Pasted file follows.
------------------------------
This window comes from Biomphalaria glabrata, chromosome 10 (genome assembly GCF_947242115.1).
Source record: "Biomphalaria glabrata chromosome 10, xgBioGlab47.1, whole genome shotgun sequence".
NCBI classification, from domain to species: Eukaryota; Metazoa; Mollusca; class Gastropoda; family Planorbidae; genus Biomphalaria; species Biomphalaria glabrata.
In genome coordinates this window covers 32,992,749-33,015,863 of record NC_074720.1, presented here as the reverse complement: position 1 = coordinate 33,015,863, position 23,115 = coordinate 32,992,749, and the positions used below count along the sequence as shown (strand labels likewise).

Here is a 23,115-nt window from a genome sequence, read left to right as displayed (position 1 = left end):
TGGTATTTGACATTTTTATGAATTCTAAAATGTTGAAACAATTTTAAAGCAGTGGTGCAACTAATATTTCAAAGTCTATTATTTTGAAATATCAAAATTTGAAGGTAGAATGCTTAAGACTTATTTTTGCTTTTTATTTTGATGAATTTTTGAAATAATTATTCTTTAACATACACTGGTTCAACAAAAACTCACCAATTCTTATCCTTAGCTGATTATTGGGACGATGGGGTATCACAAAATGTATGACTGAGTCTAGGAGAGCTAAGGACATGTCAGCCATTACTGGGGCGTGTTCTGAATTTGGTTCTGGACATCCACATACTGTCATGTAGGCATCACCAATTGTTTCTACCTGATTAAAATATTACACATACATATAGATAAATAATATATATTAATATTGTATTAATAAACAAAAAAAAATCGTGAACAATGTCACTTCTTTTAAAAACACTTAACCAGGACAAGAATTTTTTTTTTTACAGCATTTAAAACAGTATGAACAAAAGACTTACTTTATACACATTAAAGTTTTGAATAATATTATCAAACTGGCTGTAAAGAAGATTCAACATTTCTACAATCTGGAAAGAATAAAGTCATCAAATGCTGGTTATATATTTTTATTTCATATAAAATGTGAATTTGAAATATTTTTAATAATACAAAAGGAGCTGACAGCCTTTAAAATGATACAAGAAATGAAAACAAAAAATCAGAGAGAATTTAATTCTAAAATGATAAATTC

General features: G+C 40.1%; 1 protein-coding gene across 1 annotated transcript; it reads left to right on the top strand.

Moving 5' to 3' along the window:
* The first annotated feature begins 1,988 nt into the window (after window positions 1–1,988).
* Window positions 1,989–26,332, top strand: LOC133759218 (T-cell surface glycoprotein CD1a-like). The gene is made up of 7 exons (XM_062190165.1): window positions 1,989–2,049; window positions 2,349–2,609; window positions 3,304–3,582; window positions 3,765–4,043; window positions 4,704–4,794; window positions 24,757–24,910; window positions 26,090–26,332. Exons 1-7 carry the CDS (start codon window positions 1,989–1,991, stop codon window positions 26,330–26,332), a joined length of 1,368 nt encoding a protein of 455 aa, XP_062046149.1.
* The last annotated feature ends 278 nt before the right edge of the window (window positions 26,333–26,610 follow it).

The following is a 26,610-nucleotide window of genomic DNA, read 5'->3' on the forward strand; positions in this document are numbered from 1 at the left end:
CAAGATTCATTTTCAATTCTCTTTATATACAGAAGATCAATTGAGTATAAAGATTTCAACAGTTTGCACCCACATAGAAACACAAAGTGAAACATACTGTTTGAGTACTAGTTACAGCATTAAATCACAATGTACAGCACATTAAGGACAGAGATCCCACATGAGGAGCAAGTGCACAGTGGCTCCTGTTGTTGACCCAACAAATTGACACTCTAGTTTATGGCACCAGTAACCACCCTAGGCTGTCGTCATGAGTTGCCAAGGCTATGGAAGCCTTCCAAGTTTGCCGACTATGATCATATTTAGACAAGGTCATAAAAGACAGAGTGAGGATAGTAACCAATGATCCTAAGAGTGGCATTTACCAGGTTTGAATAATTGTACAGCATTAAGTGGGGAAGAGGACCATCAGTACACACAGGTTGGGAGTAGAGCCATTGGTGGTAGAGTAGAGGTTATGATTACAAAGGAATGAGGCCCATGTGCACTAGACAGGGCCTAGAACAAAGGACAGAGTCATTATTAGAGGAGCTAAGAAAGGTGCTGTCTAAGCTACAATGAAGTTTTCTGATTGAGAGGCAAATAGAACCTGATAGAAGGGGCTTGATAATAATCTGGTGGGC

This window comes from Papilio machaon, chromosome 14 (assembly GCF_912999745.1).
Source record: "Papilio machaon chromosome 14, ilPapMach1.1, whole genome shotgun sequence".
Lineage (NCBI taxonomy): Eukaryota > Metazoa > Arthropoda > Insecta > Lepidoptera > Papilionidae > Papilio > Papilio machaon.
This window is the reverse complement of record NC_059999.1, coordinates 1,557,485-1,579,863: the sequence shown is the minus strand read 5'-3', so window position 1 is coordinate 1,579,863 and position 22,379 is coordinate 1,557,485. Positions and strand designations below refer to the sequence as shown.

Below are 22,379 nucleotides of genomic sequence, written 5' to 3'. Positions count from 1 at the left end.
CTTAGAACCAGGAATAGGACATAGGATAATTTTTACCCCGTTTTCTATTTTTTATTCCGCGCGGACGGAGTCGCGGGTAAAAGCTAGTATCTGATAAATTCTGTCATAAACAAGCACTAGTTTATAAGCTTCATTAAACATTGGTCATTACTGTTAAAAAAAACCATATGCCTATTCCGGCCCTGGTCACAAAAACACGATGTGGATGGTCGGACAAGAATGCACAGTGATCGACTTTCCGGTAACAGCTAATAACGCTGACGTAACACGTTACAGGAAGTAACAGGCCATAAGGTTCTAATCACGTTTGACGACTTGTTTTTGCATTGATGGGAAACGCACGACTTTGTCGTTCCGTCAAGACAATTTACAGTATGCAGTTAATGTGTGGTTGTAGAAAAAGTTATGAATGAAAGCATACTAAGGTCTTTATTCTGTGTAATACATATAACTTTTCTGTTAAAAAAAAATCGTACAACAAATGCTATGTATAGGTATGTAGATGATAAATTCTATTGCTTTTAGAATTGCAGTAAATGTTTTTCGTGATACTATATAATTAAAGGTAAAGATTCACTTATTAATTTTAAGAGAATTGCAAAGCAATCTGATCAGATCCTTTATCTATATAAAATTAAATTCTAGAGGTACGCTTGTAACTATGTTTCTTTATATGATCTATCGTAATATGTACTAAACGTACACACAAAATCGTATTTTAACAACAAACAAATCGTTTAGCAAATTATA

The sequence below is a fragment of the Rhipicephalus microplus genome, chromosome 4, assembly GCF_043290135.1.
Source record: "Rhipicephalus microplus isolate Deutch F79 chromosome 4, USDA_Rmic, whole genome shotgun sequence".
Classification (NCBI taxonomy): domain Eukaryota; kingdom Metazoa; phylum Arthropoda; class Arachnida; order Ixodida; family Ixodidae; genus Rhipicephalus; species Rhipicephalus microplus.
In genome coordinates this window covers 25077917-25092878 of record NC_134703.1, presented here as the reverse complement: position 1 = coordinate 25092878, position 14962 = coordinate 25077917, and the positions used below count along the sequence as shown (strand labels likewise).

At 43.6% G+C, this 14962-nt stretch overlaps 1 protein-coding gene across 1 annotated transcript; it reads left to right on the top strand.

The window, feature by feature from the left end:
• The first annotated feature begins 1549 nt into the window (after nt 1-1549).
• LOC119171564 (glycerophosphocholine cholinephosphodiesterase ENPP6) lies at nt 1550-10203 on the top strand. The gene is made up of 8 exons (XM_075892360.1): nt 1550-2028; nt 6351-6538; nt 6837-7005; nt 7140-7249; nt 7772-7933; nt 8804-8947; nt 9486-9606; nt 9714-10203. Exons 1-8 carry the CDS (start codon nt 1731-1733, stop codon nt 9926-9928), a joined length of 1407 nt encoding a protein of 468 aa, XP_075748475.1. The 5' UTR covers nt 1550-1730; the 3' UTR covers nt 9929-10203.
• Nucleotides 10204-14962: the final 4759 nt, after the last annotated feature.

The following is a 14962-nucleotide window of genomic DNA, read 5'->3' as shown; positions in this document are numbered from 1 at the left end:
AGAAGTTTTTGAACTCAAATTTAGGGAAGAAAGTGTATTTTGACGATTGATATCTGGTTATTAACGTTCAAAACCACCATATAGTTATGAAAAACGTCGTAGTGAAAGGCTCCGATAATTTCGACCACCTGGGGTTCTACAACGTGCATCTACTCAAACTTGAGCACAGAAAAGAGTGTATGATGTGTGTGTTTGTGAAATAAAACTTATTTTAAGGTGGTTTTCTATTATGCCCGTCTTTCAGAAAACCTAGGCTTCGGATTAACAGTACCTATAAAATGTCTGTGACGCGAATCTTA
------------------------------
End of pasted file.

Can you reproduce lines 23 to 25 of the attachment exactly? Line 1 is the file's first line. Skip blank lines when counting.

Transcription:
In genome coordinates this window covers 25077917-25092878 of record NC_134703.1, presented here as the reverse complement: position 1 = coordinate 25092878, position 14962 = coordinate 25077917, and the positions used below count along the sequence as shown (strand labels likewise).

At 43.6% G+C, this 14962-nt stretch overlaps 1 protein-coding gene across 1 annotated transcript; it reads left to right on the top strand.

The window, feature by feature from the left end: